Have i talked people out of getting mortgages? yeah, family and friends, although even that is no easy task when they are hard for granite and hardwood. Would i do the same for a stranger? yeah right… i was a mortgage broker, not mother teresa.

i’ve come to THIS Blog to absolve myself??? too funny. no, my bitter friend. i’ve come to get flamed. so flame on, it’s damn cold in Edmonton (actually it’s very mild right now:P)

#126 GregW, Oakville on 01.07.11 at 12:12 pm

Hi #56 TaxHaven, re: Have we gone collectively, or just individually, insane?
Seems that way. Why??? How? By accident / stupidity / design?
Maybe chemical/environmental and…
(some stuff to think about)

YouTube Conformity 10min
http://www.youtube.com/watch?v=TrNIuFrso8I

Mercury Exposure Makes People Go Nuts Article
http://www.infowars.com/mercury-exposure-makes-people-go-nuts/
“Parents need to be highly informed to protect their children today from…”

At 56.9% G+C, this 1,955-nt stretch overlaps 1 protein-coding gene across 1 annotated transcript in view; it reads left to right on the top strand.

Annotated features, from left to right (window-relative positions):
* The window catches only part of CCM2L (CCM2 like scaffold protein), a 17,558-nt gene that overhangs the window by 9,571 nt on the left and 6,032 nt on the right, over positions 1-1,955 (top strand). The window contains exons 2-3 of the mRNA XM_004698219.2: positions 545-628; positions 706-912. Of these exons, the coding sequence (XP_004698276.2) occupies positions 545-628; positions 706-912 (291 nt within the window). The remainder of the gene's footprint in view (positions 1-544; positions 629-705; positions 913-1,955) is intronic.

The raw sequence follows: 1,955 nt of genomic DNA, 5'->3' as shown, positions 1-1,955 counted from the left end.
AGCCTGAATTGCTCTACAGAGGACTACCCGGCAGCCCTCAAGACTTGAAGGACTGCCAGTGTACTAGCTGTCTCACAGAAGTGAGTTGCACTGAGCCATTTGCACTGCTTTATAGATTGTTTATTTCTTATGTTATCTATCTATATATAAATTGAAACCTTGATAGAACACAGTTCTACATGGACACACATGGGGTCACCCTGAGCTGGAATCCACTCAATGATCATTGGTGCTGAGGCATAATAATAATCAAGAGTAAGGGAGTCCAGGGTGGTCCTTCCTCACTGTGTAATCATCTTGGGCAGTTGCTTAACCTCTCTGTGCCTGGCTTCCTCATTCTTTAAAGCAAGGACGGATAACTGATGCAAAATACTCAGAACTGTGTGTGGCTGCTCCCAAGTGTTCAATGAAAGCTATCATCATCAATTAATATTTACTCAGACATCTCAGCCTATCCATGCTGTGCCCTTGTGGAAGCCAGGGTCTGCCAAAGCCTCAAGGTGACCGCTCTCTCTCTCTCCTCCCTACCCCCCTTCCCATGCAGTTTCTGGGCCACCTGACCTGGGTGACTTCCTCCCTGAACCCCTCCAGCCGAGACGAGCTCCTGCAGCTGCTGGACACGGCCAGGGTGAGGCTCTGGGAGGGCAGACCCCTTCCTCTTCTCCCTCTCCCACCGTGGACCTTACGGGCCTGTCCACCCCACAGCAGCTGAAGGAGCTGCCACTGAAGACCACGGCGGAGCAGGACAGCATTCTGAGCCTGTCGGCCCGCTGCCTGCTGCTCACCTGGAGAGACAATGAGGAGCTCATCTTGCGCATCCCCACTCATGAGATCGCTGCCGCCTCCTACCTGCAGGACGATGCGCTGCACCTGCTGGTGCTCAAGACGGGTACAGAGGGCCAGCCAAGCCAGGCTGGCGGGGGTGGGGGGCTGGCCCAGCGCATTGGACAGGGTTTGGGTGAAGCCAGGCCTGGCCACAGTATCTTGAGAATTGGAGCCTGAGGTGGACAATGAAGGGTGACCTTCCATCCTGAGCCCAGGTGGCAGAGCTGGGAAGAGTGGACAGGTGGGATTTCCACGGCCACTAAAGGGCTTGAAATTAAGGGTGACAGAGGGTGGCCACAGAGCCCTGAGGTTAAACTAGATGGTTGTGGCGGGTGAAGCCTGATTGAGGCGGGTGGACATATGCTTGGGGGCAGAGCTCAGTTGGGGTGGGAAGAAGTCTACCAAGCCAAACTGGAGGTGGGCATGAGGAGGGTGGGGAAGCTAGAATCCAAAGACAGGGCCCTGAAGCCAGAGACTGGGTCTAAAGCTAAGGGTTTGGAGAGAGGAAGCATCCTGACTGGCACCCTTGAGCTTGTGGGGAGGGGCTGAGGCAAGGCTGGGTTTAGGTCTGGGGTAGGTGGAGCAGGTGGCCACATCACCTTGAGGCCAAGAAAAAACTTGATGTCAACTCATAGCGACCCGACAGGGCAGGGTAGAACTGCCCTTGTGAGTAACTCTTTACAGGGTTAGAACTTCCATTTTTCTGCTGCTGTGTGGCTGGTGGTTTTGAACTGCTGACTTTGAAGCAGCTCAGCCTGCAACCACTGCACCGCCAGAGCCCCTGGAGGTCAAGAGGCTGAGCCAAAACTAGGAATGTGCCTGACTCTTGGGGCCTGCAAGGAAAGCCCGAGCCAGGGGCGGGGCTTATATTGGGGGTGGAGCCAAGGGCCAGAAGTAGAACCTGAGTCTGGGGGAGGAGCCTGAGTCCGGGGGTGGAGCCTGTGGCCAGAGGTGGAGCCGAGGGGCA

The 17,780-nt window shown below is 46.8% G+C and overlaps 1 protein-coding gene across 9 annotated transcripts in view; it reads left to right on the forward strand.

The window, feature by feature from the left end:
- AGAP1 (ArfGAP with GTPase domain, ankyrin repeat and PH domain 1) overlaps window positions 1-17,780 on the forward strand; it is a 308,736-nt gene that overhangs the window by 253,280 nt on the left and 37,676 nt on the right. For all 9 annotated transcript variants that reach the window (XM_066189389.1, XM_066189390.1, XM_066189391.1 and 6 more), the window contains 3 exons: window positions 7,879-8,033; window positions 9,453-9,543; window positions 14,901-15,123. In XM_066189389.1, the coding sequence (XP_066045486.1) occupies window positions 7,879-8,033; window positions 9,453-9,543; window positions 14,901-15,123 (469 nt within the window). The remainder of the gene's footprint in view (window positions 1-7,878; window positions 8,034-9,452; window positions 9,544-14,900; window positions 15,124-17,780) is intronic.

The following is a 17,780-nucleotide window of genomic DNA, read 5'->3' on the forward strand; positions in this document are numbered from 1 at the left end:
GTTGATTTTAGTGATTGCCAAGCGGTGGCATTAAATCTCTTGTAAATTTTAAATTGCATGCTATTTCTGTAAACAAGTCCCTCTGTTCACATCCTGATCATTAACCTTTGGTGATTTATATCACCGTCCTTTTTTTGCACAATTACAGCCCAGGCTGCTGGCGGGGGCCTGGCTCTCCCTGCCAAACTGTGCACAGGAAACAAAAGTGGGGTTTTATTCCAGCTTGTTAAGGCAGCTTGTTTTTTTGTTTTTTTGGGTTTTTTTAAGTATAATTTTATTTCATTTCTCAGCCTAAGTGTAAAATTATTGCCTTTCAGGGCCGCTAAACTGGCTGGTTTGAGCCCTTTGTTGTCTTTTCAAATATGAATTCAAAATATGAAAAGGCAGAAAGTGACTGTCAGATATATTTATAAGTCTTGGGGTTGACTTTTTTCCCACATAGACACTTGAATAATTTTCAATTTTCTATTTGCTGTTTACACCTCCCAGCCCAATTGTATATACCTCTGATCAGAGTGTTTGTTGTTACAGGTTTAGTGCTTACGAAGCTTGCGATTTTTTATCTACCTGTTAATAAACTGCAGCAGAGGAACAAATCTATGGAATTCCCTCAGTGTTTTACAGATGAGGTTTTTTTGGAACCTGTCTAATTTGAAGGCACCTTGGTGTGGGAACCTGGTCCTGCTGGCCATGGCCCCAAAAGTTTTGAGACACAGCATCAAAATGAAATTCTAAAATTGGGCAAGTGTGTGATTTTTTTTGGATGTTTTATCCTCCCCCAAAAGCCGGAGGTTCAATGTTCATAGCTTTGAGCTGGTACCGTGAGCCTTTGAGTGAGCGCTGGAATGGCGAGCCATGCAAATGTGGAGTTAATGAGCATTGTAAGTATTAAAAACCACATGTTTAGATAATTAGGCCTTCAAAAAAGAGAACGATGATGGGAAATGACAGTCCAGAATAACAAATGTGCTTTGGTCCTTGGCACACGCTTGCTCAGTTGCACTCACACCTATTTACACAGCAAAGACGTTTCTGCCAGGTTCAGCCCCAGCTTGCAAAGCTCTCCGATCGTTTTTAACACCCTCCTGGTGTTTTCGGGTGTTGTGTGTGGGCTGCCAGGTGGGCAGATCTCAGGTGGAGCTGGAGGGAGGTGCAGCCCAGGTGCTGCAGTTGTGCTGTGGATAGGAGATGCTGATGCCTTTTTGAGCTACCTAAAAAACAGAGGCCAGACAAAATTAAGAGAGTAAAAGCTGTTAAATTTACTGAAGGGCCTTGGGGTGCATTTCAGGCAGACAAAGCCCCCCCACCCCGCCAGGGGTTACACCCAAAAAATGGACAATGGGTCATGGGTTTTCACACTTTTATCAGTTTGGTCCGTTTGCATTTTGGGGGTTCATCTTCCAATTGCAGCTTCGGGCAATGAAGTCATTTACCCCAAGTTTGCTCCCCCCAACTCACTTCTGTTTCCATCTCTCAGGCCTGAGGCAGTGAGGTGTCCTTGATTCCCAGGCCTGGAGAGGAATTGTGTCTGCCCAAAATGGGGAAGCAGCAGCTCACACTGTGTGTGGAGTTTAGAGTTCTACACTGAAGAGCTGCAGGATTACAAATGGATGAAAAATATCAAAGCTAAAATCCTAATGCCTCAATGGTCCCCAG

“Chemical, heavy metal and radiation exposures have been increasing dramatically through the years as chronic diseases have surged, even among the young who are the most vulnerable, and we have done absolutely nothing about it except to worry…”
“We have mostly shrugged it all off and left our governments to resolve our problems. What a huge mistake! Even faced with massive insanity and theft on the financial front most go back to their TVs and sleep without much alarm. I think the day is coming soon that this denial is going to be crushed by events and life will no longer continue to be the massive amusement park that we have made it.”

You do know there is mercury in the flu shot and silver dental fillings!
See post yesterday post #240, the last link informs you on just how much there is in the shot!
And I heard/read an article some corn syrup manufacturing process, some how leave some in it. Honey may have corn syrup added up to 30%, but they don’t need to let you know.
(I have an organic bee keeper friend that told me it ‘could’ have up to 30% corn syrup and still be Canada grade No 1 on the label. He told me he doesn’t add any, and I believe him.)